Online Focus Groups? You’re Thinking About it All Wrong.

Lately, I’ve been getting a lot of questions about “online focus groups.” Many of the inquirers expect that conducting focus groups online is a cheaper way of doing them than in-person in a traditional facility. This is not necessarily the case. In fact, what is saved by not having to pay for a physical facility is spent on software licensing fees. While you might save on travel, you have to balance this against the fact that in-person research allows for the observation of non-verbal cues and provides the ability to put a product, service or ad directly in consumers’ hands.

This is not to say that online qualitative research isn’t effective in the right situations. In fact, engaging with your customers online offers some unique advantages to experiencing them firsthand… but not by simply moving the traditional focus group model online.

The biggest advantage of online qualitative research is the ability to engage with consumers over the course of days, weeks or even months. This longitudinal engagement allows the researcher to track attitudes and behavior over the course of time, before and after the test product, service or ad is introduced.

Furthermore, while a traditional focus group requires a group of consumers to be in the same place at the same time for a limited period of time, the online platform allows for an asynchronous experience, whereby consumers can come in and out of the conversation as they please, on their own time, from wherever they wish. This allows for deeper thought and richer verbatim responses, because the respondents are not restricted by time, nor are they interacting with other consumers face-to-face, which can, in some circumstances, impinge on honesty.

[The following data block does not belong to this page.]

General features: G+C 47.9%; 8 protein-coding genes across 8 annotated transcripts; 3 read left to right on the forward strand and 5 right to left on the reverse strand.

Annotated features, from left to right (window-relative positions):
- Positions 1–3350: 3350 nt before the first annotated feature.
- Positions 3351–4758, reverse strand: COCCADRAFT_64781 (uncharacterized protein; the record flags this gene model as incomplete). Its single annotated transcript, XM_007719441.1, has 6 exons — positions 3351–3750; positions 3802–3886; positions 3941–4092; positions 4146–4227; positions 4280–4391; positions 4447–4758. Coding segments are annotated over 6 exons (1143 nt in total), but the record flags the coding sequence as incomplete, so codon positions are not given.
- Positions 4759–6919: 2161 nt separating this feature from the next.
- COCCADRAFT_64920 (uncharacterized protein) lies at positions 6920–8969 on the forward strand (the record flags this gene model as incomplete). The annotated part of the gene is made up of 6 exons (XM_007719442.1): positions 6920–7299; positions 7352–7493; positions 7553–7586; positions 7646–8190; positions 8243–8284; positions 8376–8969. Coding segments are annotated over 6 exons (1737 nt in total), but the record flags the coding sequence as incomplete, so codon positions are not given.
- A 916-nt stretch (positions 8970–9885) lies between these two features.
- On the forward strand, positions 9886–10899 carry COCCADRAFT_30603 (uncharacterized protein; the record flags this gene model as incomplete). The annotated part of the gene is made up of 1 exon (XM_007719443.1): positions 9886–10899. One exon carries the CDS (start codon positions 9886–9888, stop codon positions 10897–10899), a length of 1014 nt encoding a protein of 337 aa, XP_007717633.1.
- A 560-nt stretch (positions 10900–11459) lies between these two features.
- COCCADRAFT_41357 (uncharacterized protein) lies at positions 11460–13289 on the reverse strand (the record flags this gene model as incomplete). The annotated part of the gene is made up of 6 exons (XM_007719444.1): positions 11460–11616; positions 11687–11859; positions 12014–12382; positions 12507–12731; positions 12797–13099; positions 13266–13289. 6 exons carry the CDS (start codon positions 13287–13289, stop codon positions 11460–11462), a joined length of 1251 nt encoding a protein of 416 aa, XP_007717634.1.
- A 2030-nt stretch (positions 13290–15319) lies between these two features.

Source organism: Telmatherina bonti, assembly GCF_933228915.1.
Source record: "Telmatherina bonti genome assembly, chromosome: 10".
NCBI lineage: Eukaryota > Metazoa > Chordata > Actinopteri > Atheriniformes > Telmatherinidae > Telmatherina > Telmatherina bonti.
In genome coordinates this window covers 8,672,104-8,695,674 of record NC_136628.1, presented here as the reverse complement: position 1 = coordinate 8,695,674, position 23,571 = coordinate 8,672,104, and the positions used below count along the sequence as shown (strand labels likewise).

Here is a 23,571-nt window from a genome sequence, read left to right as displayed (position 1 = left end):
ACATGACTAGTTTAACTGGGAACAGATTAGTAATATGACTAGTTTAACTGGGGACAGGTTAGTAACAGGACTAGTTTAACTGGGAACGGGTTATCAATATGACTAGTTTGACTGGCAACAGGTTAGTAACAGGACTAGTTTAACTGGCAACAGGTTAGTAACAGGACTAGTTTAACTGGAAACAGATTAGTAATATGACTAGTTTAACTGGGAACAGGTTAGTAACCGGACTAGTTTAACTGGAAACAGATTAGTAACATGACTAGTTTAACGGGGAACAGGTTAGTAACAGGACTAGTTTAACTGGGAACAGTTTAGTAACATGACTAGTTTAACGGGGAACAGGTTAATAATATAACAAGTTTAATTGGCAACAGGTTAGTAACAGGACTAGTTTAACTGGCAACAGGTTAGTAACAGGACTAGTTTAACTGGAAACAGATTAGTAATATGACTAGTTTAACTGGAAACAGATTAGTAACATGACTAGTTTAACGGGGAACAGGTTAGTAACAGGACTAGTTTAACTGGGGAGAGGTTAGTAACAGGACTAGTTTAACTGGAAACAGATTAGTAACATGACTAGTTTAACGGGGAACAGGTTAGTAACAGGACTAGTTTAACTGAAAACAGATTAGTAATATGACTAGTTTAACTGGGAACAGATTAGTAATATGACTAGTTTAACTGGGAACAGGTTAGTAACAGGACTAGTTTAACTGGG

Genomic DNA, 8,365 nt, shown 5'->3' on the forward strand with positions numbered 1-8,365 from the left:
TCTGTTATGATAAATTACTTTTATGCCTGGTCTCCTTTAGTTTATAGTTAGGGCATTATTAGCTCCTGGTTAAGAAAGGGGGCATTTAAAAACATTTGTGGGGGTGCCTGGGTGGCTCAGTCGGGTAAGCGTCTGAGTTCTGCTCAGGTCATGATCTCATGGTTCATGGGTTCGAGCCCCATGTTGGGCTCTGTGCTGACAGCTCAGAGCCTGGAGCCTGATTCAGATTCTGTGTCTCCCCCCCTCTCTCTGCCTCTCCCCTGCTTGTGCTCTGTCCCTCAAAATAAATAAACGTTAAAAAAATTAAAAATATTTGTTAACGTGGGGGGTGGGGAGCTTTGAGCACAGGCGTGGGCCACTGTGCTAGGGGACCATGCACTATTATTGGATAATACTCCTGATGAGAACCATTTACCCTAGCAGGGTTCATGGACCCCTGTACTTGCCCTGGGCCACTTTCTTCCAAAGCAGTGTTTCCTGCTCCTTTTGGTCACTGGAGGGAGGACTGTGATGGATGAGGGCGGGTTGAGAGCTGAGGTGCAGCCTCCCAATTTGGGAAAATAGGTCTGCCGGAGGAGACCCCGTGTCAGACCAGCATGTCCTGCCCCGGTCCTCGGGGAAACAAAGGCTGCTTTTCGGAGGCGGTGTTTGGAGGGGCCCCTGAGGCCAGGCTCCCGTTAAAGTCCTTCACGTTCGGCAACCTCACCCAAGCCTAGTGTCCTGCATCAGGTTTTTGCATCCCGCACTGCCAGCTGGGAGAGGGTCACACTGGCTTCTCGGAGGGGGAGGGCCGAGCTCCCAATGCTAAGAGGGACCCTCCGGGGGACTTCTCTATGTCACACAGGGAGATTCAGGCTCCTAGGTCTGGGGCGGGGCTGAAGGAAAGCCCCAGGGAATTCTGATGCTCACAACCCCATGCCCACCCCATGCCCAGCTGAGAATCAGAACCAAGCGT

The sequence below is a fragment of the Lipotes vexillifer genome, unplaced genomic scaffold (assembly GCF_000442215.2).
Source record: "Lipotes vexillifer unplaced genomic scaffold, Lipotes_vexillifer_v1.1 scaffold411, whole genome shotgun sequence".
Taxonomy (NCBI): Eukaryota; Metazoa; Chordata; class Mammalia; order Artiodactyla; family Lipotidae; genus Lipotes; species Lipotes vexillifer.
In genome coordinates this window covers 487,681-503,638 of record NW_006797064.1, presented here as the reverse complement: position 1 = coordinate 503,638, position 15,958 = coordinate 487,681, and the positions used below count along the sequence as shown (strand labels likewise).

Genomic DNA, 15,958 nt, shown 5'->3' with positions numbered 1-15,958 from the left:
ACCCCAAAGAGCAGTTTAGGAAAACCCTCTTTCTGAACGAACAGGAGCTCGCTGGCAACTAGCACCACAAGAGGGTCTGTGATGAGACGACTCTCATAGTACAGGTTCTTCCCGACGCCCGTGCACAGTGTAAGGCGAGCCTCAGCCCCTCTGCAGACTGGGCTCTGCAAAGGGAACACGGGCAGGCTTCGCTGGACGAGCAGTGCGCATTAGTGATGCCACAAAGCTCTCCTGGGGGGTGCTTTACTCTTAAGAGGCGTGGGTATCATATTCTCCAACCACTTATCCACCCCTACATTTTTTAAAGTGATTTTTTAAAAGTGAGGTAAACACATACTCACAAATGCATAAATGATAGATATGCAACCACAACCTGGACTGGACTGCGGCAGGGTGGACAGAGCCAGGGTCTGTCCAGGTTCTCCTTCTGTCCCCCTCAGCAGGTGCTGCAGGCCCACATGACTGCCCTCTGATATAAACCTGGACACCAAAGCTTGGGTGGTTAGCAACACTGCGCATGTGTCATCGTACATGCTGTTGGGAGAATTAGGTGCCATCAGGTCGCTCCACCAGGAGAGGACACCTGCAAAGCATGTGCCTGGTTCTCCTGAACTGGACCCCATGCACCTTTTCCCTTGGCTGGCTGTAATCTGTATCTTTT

Therefore, while online focus groups do not make sense, a properly and well-run online bulletin board can take your qualitative research to new heights. The fact that the methodology provides a platform for longitudinal engagement makes it especially versatile.

A client recently came to us to test two ads for a show that was about to launch. Rather than gathering the target audience in a focus group facility or online for one, brief test of the ads, we used a longitudinal approach and engaged with viewers two weeks before the show launched and stayed with them until after the third episode had aired. This approach allowed us to increase our learning from merely ad reactions, to first getting attitudinal and behavioral information on how the target audience discovers new shows, including specific sources. Then, after getting reactions to the ads, we were able to learn how viewers responded to the show after the launch episode and whether or not the ads created the right expectations. Finally, we engaged respondents again after three episodes had aired to see if their interest in the show had increased or dwindled and why.

So, if you’re considering an “online focus group,” think instead of engaging with your consumers online over the course of days or weeks and consider what else you can learn beyond your primary objective.

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